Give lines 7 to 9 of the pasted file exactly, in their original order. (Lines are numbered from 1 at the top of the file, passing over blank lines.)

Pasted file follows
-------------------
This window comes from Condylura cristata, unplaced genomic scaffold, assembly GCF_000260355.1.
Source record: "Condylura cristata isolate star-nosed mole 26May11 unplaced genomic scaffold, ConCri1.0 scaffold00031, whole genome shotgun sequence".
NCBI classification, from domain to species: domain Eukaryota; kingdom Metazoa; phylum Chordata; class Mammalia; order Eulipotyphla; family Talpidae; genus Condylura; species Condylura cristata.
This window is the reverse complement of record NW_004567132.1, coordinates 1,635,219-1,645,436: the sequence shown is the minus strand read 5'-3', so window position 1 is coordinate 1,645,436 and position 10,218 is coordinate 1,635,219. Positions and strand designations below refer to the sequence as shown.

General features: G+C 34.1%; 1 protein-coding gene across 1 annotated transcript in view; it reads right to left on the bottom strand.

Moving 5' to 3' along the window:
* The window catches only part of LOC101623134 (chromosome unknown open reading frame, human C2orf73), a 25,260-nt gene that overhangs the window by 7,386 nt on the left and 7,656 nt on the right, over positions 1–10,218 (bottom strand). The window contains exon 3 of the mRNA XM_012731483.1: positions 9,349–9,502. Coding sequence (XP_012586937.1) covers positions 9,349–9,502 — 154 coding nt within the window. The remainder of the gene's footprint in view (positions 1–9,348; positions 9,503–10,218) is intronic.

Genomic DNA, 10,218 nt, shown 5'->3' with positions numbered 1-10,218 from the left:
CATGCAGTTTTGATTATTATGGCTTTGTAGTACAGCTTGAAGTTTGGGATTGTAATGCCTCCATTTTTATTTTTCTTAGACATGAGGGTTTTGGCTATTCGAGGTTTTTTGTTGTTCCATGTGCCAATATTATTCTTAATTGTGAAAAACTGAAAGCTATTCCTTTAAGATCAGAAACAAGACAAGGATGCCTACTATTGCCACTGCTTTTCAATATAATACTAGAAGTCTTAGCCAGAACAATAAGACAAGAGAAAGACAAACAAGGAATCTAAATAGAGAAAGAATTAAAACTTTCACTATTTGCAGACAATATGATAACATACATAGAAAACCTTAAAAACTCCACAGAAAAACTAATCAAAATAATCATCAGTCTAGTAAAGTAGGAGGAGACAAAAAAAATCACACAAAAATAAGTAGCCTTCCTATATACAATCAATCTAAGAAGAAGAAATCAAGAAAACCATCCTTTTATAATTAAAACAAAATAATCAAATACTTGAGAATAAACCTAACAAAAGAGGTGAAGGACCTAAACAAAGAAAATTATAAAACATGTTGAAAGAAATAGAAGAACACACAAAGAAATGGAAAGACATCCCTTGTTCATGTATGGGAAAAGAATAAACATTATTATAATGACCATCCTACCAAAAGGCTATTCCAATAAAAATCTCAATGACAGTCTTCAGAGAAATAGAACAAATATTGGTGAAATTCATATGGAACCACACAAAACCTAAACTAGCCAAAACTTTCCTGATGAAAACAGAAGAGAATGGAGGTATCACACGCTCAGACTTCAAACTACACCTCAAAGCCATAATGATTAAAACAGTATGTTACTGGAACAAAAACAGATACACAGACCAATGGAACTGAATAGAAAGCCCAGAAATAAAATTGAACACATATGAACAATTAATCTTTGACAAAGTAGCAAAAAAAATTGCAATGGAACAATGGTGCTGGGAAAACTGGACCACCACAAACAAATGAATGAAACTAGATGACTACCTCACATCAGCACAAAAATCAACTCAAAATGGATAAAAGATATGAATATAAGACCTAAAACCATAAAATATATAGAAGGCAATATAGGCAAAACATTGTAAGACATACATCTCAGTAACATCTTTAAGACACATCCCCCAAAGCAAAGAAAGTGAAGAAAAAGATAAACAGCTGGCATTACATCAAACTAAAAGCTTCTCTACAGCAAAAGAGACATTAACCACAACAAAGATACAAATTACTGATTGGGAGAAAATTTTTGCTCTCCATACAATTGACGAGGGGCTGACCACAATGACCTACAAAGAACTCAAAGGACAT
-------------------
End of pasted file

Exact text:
* The window catches only part of LOC101623134 (chromosome unknown open reading frame, human C2orf73), a 25,260-nt gene that overhangs the window by 7,386 nt on the left and 7,656 nt on the right, over positions 1–10,218 (bottom strand). The window contains exon 3 of the mRNA XM_012731483.1: positions 9,349–9,502. Coding sequence (XP_012586937.1) covers positions 9,349–9,502 — 154 coding nt within the window. The remainder of the gene's footprint in view (positions 1–9,348; positions 9,503–10,218) is intronic.

Genomic DNA, 10,218 nt, shown 5'->3' with positions numbered 1-10,218 from the left:
CATGCAGTTTTGATTATTATGGCTTTGTAGTACAGCTTGAAGTTTGGGATTGTAATGCCTCCATTTTTATTTTTCTTAGACATGAGGGTTTTGGCTATTCGAGGTTTTTTGTTGTTCCATGTGCCAATATTATTCTTAATTGTGAAAAACTGAAAGCTATTCCTTTAAGATCAGAAACAAGACAAGGATGCCTACTATTGCCACTGCTTTTCAATATAATACTAGAAGTCTTAGCCAGAACAATAAGACAAGAGAAAGACAAACAAGGAATCTAAATAGAGAAAGAATTAAAACTTTCACTATTTGCAGACAATATGATAACATACATAGAAAACCTTAAAAACTCCACAGAAAAACTAATCAAAATAATCATCAGTCTAGTAAAGTAGGAGGAGACAAAAAAAATCACACAAAAATAAGTAGCCTTCCTATATACAATCAATCTAAGAAGAAGAAATCAAGAAAACCATCCTTTTATAATTAAAACAAAATAATCAAATACTTGAGAATAAACCTAACAAAAGAGGTGAAGGACCTAAACAAAGAAAATTATAAAACATGTTGAAAGAAATAGAAGAACACACAAAGAAATGGAAAGACATCCCTTGTTCATGTATGGGAAAAGAATAAACATTATTATAATGACCATCCTACCAAAAGGCTATTCCAATAAAAATCTCAATGACAGTCTTCAGAGAAATAGAACAAATATTGGTGAAATTCATATGGAACCACACAAAACCTAAACTAGCCAAAACTTTCCTGATGAAAACAGAAGAGAATGGAGGTATCACACGCTCAGACTTCAAACTACACCTCAAAGCCATAATGATTAAAACAGTATGTTACTGGAACAAAAACAGATACACAGACCAATGGAACTGAATAGAAAGCCCAGAAATAAAATTGAACACATATGAACAATTAATCTTTGACAAAGTAGCAAAAAAAATTGCAATGGAACAATGGTGCTGGGAAAACTGGACCACCACAAACAAATGAATGAAACTAGATGACTACCTCACATCAGCACAAAAATCAACTCAAAATGGATAAAAGATATGAATATAAGACCTAAAACCATAAAATATATAGAAGGCAATATAGGCAAAACATTGTAAGACATACATCTCAGTAACATCTTTAAGACACATCCCCCAAAGCAAAGAAAGTGAAGAAAAAGATAAACAGCTGGCATTACATCAAACTAAAAGCTTCTCTACAGCAAAAGAGACATTAACCACAACAAAGATACAAATTACTGATTGGGAGAAAATTTTTGCTCTCCATACAATTGACGAGGGGCTGACCACAATGACCTACAAAGAACTCAAAGGACAT